The Philosophical Zombie Apocalypse

Imagine sitting down to play a video game called Philosophical Zombie Apocalypse that, aside from the title, you know nothing about. Upon booting it up, you surmise that it’s a first person perspective survival game set in an open world with sandbox style gameplay. What is not immediately obvious though is whether or not it’s a single-player or multiplayer game. There are other character with avatars similar to your own, and they claim to be other players, but you are aware of the trend of metaludological design in vogue at the moment – games about games, breaking the fourth wall, all that – and as such are aware of the distinct possibility that the developers might have programmed some or all of the characters other than your own to behave as indistinguishably as possible from a real player (non-player characters, i.e. NPCs). You surmise four distinct possibilities:

  1. This is a single-player game. You are the only player, and all of the other characters are NPCs pre-programmed to behave the way they do and react to the events of the game world, including those instigated by you the player, either according to a logic-script or according to a random number generator, or a mix of both. 
  2. This is a massively multiplayer game populated entirely by other players. There are no NPCs whatsoever, not even as quest givers. Behind every avatar is a person sitting at his computer monitor, seeing the events on screen, hearing the audio out of his speakers, and entering commands through a keyboard or controller. 
  3. This is a multiplayer game partially populated by players and partially populated by Bots (NPCs programmed to behave like player characters). The sophistication with which the Bots are programmed make it virtually impossible according to all conceivable Turing tests to discriminate them from the real players. You do not know nor can you reliably guess which characters are bots and which are players. 
  4. This is not a game at all but rather a movie made from computer generated images (CGI) that only appears to be a game. The inputs you attempt to deliver through your mouse or keyboard have no effect on the events on screen. Or, alternatively, you’re in Spectator Mode, seeing the game play out through what the perspective of an NPC would be. Either possibility would be functionally equivalent. 

If the fourth possibility is true, then knowing such is absolutely inconsequential insofar that the knowledge can have no impact whatsoever over the events onscreen or the outcome of the game. The character through whose perspective you’re witnessing events onscreen (one can hardly call it “your character” or “you”) will behave as he will no matter how much you pound on the keyboard or scream into your headset. Quidquid erit.

Let us therefore consider the first three possibilities on the assumption that you are actually making meaningful choices in the game, that some if not all of your inputs on the keyboard register as actions in the game. What ought to be your default assumption as to what kind of a game it is? How would you go about testing that hypothesis?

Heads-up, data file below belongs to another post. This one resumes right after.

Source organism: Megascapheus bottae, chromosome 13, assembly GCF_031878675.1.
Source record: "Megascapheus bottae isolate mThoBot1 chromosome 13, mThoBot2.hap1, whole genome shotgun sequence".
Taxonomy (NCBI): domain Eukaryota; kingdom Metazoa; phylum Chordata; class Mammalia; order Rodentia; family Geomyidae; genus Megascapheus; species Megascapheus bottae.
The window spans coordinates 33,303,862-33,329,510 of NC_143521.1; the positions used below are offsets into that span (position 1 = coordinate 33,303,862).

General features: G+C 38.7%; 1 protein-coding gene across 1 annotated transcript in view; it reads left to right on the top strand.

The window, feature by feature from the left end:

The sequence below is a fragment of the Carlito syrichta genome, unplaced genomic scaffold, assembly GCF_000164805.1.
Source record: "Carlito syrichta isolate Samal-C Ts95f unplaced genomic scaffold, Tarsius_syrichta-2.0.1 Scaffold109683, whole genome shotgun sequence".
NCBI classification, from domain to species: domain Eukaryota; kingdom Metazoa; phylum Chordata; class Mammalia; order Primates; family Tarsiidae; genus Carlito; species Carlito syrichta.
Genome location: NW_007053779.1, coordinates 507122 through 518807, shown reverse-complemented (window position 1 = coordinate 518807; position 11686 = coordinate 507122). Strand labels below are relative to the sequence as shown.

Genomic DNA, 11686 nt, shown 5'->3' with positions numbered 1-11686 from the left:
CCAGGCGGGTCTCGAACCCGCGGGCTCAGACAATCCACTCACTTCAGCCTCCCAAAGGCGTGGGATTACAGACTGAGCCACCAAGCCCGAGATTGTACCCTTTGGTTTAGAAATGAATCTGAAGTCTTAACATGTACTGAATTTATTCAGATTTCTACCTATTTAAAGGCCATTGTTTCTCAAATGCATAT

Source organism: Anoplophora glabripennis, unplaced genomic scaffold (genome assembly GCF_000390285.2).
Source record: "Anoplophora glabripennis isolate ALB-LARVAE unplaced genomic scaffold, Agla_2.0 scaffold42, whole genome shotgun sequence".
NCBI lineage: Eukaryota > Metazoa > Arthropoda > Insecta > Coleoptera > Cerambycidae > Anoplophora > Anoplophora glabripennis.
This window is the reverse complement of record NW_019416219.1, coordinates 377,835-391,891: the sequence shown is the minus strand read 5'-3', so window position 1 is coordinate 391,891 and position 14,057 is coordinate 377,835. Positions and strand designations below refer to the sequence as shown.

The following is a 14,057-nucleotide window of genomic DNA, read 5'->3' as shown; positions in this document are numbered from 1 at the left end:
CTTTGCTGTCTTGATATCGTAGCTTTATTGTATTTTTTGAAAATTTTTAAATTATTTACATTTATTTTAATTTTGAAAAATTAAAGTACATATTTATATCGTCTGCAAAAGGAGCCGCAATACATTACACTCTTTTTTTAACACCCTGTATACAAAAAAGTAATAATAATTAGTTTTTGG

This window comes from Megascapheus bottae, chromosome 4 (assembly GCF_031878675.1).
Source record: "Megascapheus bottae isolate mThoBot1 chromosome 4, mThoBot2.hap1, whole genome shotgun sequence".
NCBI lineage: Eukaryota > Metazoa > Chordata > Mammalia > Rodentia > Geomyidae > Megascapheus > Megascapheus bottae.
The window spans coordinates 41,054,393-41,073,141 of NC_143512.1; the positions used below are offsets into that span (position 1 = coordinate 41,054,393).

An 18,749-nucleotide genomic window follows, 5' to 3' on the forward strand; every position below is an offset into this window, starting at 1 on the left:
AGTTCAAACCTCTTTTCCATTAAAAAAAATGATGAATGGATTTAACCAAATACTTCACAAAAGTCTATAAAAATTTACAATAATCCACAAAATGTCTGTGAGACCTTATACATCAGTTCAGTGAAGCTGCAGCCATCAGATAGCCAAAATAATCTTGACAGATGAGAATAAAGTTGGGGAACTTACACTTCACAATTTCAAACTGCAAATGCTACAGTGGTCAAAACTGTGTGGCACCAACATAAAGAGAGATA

As to the first question, it has two answers. If all of the possibilities are equally likely, option three seems to conform best as a working hypothesis until more evidence can be collected. Any character could be a player or could be an NPC. I qualify that statement with an “if all the possibilities are equally likely” because it could be argued that the idea of Bots programmed to perfectly simulate players is implausible, or at least less plausible than Bots being less creative, intelligent, or otherwise as unpredictable in their behavior as players. 

The second answer is that ethically, we should assume the second possibility, that all other characters are players, and treat them accordingly until a preponderance of evidence convinces us otherwise. If we would not want to be trolled, or teabagged, or sent death threats over the in-game chat, then we ought not to do so to any character that potentially might be a player. But both of these approaches are temporary measures taken out of ignorance. To be truly ethical, we must not indefinitely assume that all characters are players, but rather pursue truth for truth’s sake and know in actuality whether they are players or NPCs. 

One interesting feature of this game is that there are temporary debuffs called “Blind” and “Deaf.” When you as the player get the “Blind” debuff, your screen goes black, even though from the audio cues you can tell that the gameworld is still proceeding along as normal (i.e. your computer hasn’t crashed). Similarly, when you get the “Deaf” debuff, your audio cuts out but the screen shows the world as normal. Because these debuffs affect how your character acts, other characters react accordingly. If, while blind, you suddenly start walking into walls, they’ll acknowledge that you’re impaired by this debuff. And, when you see other characters have an icon over their avatar indicating they’re debuffed by “Blind,” they behave similarly to how you do while debuffed, walking into walls and over cliffs, which they otherwise know not to do. If there are NPCs – whether all the characters are or only a few – they must be programmed in such a way that they behave as if they were a player whose screen has cut out – despite there being niether a player nor a screen.